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Data & Spirit

During the last three months of spring training I’ve focused on building resiliency and durability in body and mind, while maintaining balance in spirit.

I’ll discuss some data first, then dive into spirit.

96% of my workout time has been in zone 1 & zone 2.
4% of the workload was in intensity zones.
* NOTE: This will actually be more like 2% when I eventually increase the total duration of Aerobic Capacity/Basic Endurance work. In other words, total volume does not directly correlate to a definitive percentage of intensity volume. We all know this from daily life: you can’t go from 40 hours/week to 80 and expect to do the same proportion of highly stressful work while remaining sane & healthy over time.

Zone Definitions:
Z1 Active Recovery
Z2 Aerobic Capacity (run) / Basic Endurance (bike)
Z3 Tempo
Z4 Intervals
Z5 VO2 max (run) / Burst Strength (bike)

The goal is to build and maintain a strong and healthy foundation. Combined with a good diet, this structure allows the body to heal any chronic issues, while also removing acute inflammation. Moreover, working in the aerobic zones provides lots of time to concentrate on form and increase connectivity & sensitivity to and within the body. I’m a BIG believer in kinaesthetic acuity and improving biomechanical economy and efficiency.

All work above active recovery causes tissue breakdown in the body. The higher the workload (considering both intensity & time) the more recovery that is required to ensure that building occurs versus cumulative deterioration.

I’m not discounting the importance of the high-intensity work that’s required to push the envelope and train the body & mind for moving at higher speeds. But most people do too much work either at the high end, or worse in the middle between intensity and basic endurance, where you train neither end of the spectrum, nor give time for appropriate healing and adaptation.

As I move into race season I’ll increase my intensity work a few percentage points in relation to total duration. But that still leaves most of the work in Z1 and at the three distinct Z2 levels: low, med, high.

I consider ALL structured work to be taxing on the mind, even though it may be regenerative for the body. Incorporating the following items into my life ensures that I hit every workout with full focus of purpose, commitment, and intent. In short, I get more out of my workouts AND life by taking time to revitalise the mind and body, and stay connected in spirit.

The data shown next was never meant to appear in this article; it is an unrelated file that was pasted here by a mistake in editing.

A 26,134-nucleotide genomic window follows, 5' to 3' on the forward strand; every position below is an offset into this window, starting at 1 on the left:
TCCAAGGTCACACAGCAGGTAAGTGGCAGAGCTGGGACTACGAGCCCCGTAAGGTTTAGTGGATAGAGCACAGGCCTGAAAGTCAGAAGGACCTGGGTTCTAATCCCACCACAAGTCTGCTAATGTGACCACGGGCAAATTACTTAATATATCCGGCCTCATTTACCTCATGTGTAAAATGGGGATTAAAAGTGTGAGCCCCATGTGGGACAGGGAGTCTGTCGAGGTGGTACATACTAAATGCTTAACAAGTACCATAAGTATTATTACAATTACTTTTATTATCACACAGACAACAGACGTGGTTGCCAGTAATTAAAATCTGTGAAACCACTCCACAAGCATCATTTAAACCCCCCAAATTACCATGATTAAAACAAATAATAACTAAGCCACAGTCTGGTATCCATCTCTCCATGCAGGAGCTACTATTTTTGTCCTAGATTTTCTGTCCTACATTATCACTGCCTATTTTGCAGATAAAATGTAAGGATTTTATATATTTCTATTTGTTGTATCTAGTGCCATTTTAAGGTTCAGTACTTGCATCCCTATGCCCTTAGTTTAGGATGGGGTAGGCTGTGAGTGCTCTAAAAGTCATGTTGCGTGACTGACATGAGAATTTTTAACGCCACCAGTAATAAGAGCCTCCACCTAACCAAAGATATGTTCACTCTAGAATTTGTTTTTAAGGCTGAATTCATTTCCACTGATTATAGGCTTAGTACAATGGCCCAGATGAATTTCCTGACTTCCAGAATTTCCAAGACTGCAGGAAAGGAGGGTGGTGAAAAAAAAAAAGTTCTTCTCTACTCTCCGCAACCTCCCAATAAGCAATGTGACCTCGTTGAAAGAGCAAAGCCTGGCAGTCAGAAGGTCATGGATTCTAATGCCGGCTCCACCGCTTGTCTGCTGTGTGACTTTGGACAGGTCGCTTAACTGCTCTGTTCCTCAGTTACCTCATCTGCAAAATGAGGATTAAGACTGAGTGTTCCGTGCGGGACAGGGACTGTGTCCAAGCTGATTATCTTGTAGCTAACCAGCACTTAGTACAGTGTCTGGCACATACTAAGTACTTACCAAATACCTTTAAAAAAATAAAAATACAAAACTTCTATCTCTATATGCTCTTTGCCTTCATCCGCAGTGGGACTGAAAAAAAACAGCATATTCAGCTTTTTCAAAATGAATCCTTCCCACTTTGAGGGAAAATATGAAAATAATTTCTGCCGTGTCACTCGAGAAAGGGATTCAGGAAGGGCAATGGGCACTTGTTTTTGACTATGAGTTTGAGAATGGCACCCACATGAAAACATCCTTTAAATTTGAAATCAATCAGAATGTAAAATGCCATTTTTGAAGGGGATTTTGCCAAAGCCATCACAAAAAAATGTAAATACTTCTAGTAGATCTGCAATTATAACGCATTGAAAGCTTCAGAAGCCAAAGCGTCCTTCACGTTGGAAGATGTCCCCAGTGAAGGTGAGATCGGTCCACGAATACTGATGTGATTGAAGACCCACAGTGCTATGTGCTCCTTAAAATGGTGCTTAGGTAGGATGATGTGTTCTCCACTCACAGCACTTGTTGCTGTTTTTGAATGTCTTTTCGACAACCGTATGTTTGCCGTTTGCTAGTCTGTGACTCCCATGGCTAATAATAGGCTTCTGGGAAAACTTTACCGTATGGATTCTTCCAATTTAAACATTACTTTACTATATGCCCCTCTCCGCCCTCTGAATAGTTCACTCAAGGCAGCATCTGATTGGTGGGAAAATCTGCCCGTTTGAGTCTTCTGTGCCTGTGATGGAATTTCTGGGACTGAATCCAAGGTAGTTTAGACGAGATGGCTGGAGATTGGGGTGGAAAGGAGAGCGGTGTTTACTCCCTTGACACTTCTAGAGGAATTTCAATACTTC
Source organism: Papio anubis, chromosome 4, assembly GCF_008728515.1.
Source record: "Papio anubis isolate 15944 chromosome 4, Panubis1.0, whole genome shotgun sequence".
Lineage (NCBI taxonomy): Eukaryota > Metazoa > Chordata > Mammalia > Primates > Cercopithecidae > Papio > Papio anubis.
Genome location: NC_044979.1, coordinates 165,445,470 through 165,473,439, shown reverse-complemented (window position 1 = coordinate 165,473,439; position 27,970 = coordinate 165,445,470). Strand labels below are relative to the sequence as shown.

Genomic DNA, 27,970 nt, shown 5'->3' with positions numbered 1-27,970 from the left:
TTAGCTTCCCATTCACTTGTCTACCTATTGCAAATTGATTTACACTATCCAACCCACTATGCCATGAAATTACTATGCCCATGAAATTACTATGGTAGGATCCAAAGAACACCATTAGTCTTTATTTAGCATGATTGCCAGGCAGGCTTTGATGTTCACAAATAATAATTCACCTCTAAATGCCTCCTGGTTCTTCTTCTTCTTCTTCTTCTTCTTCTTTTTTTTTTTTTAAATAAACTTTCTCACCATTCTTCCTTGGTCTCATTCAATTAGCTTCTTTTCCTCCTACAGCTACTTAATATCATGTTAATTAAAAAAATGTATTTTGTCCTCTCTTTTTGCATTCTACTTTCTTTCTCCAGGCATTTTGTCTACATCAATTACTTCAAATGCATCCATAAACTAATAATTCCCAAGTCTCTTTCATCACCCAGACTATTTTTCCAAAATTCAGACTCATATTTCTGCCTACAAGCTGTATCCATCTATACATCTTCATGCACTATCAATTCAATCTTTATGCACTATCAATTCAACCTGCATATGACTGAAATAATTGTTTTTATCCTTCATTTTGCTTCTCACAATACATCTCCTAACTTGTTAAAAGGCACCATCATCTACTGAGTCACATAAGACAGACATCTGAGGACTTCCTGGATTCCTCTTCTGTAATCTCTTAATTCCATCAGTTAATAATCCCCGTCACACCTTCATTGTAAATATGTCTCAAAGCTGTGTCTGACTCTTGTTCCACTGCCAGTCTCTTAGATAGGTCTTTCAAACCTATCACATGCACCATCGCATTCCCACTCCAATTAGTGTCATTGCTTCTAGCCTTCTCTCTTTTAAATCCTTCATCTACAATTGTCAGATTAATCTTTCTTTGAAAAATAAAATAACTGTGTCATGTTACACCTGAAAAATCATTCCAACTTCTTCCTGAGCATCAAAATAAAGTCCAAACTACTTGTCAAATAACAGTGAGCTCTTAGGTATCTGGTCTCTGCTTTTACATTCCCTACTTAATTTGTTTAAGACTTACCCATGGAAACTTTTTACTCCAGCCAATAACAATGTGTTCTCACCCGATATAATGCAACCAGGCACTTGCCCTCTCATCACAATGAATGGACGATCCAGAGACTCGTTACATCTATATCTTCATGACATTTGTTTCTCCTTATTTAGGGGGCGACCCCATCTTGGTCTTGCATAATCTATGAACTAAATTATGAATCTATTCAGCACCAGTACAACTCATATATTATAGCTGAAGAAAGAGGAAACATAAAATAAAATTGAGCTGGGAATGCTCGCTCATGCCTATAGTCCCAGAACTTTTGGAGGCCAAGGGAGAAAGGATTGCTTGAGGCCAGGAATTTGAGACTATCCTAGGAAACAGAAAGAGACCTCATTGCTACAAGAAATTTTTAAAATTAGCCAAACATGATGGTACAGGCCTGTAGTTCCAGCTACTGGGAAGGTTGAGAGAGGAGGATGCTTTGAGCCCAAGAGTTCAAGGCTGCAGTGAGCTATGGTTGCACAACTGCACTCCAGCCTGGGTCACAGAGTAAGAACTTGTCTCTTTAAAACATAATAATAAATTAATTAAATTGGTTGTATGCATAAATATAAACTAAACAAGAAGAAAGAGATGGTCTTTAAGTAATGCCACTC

• Daily meditation: This is non-negotiable. I like to rise, drink a large glass of water with freshly squeezed lemon juice, then go sit. Generally, it’s 25 minutes. Of late, it’s been an hour. I prefer to keep things simple by just being still.

… Eckhart Tolle teaches that stillness is alert: Stillness is conscious space on which sense perceptions are painted.

… Chade-Men Tan shares that mindfulness is involved in almost every form of meditation, and is defined as moment-to-moment non-judging attention: A form of attending.

  • A weekly ‘sacred rest day’: I may do next to nothing, or I may be active, but there’s nothing triathlon related occurring on this day. It’s all about letting the mind have a full day off from the ongoing triathlon engagement.
  • Proper nutrition: A daily practice of improving what, when, & how food enters the body, including eating for the season & weather. I prefer a plant based diet for optimal personal health and global wellbeing.
  • Supporting modalities: Chiropractic, massage, and acupuncture help restore and maintain energy, alignment, and function.
  • Connection with close friends: Studies of Blue Zone inhabitants have shown that connection with others is important for health. We humans need to feel a sense of belonging, and trust, as well as personal & relational growth. Kinship aids & supports transformation. To be transparent, this is a tough one for me. I tend to be a loner, and it’s easy to isolate myself. But I have learned to reach out, to ask for help, to embrace those near & dear to me, to open up and share, to seek quiet time for myself and in fellowship with others.
  • Time in and connection with nature: I’m always refreshed by being present in the outdoors. Years ago, I learned from my dog how to just sit, or lie, and listen & watch. I’m not intentionally focusing attention on mindfulness, but I do open myself to hearing the sounds, smelling the scents, feeling the temperature and air movement, seeing the colours and forms, feeling the energy move.
  • Bonding & sharing with animals: It’s easy to share love with animals. Dogs, IMHO, are angels on earth.